However, the elasticity of marginal benefits determines which of these two is optimal in the real world. In fact, most research suggests that an emission-fee is preferable because climate change is a stock externality with marginal benefits that stay rather flat over time. In contrast, a cap-and-trade system would be preferable if there were no stock externalities and if short-term mitigation had greater marginal benefits than later mitigation (Hepburn 2006, pp. 6-7). Yet a cap-and-trade system can overcome this by using a ‘safety valve’. This entails the supply of additional permits at high pre-determined prices to add quantity flexibility and account for higher than expected costs of pollution reduction (Fell and Morgenstern 2010, p. 2; Rosen and Gayer 2014, p. 94). However, even if a ‘hybrid’ cap-and-trade system is used, an emission tax is preferable because of several important reasons:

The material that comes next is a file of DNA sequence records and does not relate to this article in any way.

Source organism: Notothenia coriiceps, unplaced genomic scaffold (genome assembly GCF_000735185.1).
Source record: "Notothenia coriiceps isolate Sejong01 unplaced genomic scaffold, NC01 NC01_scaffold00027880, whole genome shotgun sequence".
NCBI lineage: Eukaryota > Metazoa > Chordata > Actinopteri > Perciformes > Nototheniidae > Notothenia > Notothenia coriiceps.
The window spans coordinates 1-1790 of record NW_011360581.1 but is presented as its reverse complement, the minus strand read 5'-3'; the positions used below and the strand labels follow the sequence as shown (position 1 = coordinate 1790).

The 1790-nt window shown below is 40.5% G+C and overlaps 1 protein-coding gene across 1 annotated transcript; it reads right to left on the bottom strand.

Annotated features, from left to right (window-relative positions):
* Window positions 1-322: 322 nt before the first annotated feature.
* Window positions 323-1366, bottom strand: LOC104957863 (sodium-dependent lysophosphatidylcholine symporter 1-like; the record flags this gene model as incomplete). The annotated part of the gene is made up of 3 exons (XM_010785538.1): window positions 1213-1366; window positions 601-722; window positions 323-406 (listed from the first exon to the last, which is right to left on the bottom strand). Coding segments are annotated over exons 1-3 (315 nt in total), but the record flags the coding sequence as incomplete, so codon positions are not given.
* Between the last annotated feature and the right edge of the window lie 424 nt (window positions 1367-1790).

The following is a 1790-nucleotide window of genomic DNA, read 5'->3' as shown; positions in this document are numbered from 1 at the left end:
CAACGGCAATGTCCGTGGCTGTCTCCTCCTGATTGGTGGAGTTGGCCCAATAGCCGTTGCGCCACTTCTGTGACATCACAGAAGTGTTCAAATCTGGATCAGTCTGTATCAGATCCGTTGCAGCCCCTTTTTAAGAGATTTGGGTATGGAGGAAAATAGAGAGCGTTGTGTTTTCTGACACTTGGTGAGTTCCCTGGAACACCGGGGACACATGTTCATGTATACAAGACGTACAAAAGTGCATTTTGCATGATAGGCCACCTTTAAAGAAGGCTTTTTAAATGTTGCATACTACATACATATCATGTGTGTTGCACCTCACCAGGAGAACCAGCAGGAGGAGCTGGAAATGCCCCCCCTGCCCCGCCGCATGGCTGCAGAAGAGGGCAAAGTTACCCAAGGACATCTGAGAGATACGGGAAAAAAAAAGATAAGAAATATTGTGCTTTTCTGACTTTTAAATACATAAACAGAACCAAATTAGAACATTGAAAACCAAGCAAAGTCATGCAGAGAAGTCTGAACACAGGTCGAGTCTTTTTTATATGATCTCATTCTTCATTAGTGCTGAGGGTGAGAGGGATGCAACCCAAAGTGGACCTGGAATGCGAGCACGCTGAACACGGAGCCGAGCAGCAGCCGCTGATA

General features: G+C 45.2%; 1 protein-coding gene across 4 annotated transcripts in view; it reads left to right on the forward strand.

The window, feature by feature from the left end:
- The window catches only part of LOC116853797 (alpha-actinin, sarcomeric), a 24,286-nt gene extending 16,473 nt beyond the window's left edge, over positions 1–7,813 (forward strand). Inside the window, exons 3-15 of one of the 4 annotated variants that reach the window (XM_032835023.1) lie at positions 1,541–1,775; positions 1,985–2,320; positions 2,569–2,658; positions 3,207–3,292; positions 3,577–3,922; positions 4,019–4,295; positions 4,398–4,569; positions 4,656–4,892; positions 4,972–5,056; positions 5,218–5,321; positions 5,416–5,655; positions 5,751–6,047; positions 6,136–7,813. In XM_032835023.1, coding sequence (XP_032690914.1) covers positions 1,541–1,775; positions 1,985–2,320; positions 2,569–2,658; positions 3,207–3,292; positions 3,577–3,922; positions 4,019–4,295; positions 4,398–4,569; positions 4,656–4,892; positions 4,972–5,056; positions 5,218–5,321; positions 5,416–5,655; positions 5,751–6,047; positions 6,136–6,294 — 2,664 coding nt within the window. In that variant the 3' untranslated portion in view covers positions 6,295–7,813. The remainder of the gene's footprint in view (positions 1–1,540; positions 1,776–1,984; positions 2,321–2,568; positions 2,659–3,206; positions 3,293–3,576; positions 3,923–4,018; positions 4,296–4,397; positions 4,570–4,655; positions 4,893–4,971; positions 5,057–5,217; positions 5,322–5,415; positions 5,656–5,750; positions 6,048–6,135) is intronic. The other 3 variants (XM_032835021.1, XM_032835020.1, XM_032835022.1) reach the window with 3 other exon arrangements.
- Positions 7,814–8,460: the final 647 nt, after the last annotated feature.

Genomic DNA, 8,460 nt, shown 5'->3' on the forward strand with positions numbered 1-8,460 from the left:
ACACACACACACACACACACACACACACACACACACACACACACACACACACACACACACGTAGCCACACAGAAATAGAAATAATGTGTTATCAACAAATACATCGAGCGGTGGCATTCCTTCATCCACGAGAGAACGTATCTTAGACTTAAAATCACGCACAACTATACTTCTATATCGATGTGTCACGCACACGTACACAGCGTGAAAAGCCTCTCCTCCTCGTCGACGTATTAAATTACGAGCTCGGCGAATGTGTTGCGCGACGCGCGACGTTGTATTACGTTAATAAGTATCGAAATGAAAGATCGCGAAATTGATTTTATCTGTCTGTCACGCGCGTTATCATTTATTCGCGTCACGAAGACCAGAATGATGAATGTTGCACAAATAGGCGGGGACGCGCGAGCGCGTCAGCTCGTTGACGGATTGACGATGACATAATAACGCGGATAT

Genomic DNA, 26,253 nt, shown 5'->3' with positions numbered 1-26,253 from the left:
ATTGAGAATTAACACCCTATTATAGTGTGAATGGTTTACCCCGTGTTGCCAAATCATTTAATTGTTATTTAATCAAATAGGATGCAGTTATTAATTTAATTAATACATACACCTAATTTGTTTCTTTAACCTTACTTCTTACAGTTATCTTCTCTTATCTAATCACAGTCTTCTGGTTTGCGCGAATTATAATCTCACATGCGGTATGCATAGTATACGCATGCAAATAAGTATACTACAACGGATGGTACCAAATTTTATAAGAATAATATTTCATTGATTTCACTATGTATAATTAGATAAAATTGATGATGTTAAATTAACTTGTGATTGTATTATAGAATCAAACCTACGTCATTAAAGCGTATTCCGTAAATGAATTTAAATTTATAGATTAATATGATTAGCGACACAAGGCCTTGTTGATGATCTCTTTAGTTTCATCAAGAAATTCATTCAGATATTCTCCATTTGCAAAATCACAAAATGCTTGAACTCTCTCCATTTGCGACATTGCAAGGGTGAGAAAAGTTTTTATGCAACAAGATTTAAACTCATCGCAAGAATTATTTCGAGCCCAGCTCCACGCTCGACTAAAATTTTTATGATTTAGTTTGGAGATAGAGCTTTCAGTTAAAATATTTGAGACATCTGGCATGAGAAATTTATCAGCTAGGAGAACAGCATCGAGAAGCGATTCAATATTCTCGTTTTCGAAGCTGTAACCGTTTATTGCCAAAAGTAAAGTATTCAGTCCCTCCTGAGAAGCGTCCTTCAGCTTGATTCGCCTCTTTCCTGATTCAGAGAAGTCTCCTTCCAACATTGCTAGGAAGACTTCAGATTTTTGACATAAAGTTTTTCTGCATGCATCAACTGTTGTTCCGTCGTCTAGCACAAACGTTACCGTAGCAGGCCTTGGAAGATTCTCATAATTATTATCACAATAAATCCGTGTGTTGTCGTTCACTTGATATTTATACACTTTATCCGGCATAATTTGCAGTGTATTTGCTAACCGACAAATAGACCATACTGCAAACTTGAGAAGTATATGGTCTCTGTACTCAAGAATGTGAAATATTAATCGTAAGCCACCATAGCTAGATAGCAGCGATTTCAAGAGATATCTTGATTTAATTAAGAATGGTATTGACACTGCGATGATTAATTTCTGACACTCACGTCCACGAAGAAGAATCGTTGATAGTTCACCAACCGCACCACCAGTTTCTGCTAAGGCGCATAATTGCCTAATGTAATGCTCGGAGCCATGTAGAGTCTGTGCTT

1. Cap-and-trade systems often have high price volatility, resulting in economic and political uncertainty. This can negatively affect long-term green investment confidence and economic performance.
  2. States are familiar with taxation and have the necessary capabilities to collect them.
  3. An emission tax pressures policymakers to collect tax revenue and companies to save taxes. In contrast, cap-and-trade systems can incentivise companies and policymakers to shirk and sell permits for income (Tresch 2014, pp. 132-133).